I didn't get far as a piano student. My first teacher, Miss Finch, was kind enough to let me dismiss myself with prejudice, a relief to both of us.
After aging a few years, I made a better student, but not a successful one.
Every small town had at least one music teacher, and it was expected that kids would be exposed to something musical.
The popularity of local music is evident in the number of surviving bandstands in city parks.
These artifacts are rarely used today, but in another time there was a community band, farmer’s band or an informal group who owned instruments and met to play.
Holidays included a parade and community picnic in the park with background music by the local volunteer group in the bandstand.
Before television invaded our lives and calendars someone planned and presented “entertainments,” often in the local school auditorium.
People sang, someone quoted a poem, a “reading” (not to be confused with fortune telling), a bow-legged gal in a short dress tap dancing, and a rhythm band of kazoos, triangles, sticks and tambourines for people who had no talent.
By today’s standard of slick professional performances an evening of this was amateurish and hokey, but it filled an evening in which people had nothing better to do and gave them something to talk about.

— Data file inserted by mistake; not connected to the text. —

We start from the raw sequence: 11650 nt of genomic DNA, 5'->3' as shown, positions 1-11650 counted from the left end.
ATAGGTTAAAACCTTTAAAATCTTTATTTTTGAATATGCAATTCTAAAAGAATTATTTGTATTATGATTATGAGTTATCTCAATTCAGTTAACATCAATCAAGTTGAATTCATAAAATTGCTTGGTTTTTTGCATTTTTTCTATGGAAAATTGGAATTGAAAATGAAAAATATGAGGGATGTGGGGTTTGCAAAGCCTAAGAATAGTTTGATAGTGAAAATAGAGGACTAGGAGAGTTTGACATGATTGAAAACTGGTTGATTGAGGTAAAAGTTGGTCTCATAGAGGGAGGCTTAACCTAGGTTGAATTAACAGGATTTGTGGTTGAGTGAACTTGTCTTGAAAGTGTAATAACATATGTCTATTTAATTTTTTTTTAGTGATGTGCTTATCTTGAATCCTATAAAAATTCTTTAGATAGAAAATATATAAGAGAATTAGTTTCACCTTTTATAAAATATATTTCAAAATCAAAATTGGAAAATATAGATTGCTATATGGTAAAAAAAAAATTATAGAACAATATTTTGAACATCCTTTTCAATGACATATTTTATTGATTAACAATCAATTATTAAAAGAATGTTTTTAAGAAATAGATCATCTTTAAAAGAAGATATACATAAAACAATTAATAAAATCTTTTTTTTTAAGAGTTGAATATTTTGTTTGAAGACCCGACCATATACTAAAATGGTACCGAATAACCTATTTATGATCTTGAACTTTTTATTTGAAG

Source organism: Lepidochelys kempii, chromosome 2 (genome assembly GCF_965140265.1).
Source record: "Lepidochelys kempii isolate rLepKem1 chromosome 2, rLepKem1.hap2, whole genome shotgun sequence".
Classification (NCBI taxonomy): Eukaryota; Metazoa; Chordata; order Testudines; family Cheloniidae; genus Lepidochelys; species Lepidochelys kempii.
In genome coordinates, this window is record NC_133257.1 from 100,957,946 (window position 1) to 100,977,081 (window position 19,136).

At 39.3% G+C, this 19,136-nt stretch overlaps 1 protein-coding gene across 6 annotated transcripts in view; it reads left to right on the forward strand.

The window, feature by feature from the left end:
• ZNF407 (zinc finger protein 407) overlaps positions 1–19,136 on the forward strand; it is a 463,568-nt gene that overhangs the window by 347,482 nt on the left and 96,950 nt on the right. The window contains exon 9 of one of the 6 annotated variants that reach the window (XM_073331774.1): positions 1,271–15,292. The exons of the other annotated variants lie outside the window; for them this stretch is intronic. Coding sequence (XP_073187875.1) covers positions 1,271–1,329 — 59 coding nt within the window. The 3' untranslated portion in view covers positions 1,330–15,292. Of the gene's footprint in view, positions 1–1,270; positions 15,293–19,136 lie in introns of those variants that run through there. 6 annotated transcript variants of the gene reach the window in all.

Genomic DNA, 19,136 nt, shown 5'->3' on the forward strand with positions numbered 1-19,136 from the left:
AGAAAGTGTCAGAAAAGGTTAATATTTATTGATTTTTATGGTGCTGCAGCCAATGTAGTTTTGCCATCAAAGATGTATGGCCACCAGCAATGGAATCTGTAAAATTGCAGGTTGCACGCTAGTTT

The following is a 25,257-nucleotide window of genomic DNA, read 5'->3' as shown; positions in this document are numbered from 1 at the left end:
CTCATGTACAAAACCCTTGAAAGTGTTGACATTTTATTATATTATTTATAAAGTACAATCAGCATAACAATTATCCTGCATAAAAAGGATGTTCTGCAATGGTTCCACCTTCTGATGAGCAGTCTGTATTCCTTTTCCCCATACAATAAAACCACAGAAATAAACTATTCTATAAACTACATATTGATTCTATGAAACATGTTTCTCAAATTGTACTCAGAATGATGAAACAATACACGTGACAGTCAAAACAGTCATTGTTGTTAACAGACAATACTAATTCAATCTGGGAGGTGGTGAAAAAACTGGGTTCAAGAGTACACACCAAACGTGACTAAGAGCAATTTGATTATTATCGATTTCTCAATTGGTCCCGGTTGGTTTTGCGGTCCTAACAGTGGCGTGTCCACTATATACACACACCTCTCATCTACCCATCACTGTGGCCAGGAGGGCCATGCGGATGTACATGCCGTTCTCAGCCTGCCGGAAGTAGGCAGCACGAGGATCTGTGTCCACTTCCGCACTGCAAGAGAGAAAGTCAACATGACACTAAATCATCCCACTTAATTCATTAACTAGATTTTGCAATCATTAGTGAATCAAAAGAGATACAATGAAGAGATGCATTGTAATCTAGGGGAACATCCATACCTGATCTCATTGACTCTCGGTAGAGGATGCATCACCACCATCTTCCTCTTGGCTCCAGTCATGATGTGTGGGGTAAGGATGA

Sometimes even wags in small towns run out of gossip.
Schools have nearly gotten out of the music business. Music education is limited to the marching band.
A retired educator told me that he quit because it was impossible to develop a program that would please everybody. No matter what he selected there were vocal dissenters who favored one sort of music over another.
There are so few piano students coming along that some churches have a hard time finding someone to sit in at the piano or organ.
The only place where children are exposed to music with an opportunity to perform is in church music programs. Many performers over the last few decades started in church music programs.
An indication of the numbers of pianists is the sale of pianos.
Sales of pianos since 1970 show an 83 percent decline in upright piano sales according to the “Blue Book of Pianos.” The last year for which figures are available is 2007 (31,681).
The largest sale of upright pianos was 209,100 in 1965.
According to the National Piano Foundation, the fastest growing group of aspiring pianists is in the 25-55 age group.
They say the prime reasons adults give for picking up the piano is for “fun and personal satisfaction.”
There are still piano teachers, something like 50,000 nationwide.
It looks like plan for retirees and a recital would give us something to do on a slow TV night.
Joe Phillips writes his “Dear me” columns for several small newspapers. He has many connections to Walker County, including his grandfather, former superintendent Waymond Morgan. He can be reached at email@example.com.